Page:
In September this year, Danny Sullivan at Search Engine Land wrote a long post on the use of the keywords meta tag on web pages. It’s the only article you ever need to read on keywords meta tags. I’m just going to mention three specific things that I found helpful in the article, namely:
- Which search engines support them (and which ones don’t)
- Whether to use commas or spaces
- Are they really necessary?
Is The Keywords Meta Tag Necessary?
I’ll deal with this question first. The bottom line on the keywords meta tag is no, it’s not necessary. Yes, it is helpful sometimes. Do it right and it’ll give you a slight edge. Do it wrong and it’ll be a big, ugly, painful thorn in your side. Quite frankly, the risk of of using the keywords meta tag is bigger than the risk of not using it. Danny said it more eloquently, I think:
Overall, here’s the best advice I can offer anyone dealing with this tag. If you begin to feel confused, concern, tired or uncertain when pondering it, SKIP THE TAG ENTIRELY. It’s not going to hurt you to not have it, and it’s not worth the time fretting about it.
So Which Search Engines Support The Keywords Meta Tag?
That’s a good question. Danny tells a story of an experiment he conducted using fake keywords to see which search engines would retrieve his pages for those keywords in their results pages. His findings match my own experience in this area and this is essentially what he found:
- Google doesn’t support the keywords meta tag
- MSN doesn’t support it
- Yahoo does support it
- Ask supports it
Google, as we all know, get the lion’s share of search traffic online – around 60%. Yahoo! picks up around 15%-25% of the search traffic online, depending on whose figures you believe. MSN grabs a cool 7%-15% and Ask hovers around 4%-7%. (I’m giving windows of latitude here because everyone has their own figures depending on how they weigh search traffic. It doesn’t really matter for this discussion how accurate the numbers are. What matters is that Google is overwhelmingly the largest tool for search and Yahoo! is next. After that, MSNs and Ask’s search traffic percentages are too insignificant to worry about whether you should incorporate the meta tag into your web pages. Google’s and Yahoo!s, however, are. So in the context of this discussion, your keywords meta tag is important at 50% of the search engines.)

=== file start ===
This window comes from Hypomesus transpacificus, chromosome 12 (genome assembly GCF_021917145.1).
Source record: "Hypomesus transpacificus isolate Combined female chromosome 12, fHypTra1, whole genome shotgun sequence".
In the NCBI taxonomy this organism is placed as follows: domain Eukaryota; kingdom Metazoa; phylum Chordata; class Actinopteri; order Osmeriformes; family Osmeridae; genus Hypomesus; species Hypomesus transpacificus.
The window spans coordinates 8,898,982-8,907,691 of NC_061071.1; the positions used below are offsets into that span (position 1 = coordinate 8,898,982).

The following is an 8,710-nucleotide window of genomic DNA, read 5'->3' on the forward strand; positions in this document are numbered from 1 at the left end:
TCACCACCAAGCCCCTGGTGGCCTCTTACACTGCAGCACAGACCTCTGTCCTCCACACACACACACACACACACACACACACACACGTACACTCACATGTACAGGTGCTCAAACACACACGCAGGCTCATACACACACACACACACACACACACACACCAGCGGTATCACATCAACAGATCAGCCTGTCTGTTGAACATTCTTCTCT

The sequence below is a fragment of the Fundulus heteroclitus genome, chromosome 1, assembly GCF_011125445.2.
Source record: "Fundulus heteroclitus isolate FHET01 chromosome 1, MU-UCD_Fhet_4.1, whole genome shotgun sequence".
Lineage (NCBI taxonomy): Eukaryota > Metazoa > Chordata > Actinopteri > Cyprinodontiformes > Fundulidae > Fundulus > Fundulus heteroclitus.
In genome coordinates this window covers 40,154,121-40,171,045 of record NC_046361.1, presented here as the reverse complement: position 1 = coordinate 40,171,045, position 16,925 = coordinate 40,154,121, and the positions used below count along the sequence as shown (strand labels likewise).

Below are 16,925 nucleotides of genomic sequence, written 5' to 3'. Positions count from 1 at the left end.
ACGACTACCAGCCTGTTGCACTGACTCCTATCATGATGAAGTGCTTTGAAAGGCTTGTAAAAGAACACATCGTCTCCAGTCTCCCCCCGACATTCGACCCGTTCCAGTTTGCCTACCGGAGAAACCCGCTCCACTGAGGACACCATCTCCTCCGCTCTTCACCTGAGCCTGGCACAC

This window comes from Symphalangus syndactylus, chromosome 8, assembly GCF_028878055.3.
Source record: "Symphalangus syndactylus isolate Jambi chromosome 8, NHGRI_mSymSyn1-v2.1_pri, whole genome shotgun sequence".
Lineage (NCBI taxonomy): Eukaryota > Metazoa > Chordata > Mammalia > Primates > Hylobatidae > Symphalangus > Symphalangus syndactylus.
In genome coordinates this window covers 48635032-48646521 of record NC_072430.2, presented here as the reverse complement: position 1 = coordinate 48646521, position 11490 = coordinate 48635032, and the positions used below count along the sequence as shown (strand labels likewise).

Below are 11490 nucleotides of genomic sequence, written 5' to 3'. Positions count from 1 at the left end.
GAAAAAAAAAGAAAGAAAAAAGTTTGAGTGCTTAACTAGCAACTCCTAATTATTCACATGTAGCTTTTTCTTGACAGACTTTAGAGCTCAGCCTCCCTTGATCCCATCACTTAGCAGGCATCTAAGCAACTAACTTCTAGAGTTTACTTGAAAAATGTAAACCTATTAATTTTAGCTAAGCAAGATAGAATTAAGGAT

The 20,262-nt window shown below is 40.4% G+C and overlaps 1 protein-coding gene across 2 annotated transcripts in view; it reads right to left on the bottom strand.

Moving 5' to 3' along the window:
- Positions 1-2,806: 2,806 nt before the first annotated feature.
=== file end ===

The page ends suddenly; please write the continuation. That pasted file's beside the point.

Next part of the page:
If the target market you are trying to reach is more likely to make searches at Yahoo! than Google then you probably want to put more weight on the keyword meta tag. If Google, then I’d say put less importance on the keyword meta tag, if at all. If your target market is more likely to use MSN then don’t worry about it. If your target market is likely to use either Yahoo! or MSN, or Yahoo! or Google, then use it if you think it will help. You can always fall back on Danny Sullivan’s helpful advice to ignore it altogether if you’re confused.
Should the Keyword Meta Tag Include Commas Or Spaces?
Danny goes through great detail to explain this. I’d recommend you read his article. I’m just going to say go with commas because it seems to make the most sense. Yahoo! quality guidelines say to use commas to make a distinction between specific search phrases. I’d have to say I wholly agree with this statement.
Then there are the people who say put a space after the comma and those who argue don’t put a space after the comma (yes, people really argue about that). I can’t see that there’s any difference. It looks better with the spaces, but what matters is the results you’ll get. I don’t think you’ll get any different results either way. Danny doesn’t seem to think so either.
When it comes to your keywords meta tag, it will hurt you more to do it wrong than it will ever help you to do it right. Therefore, if you aren’t sure that you’re doing it right then don’t include keywords< in that meta tag at all.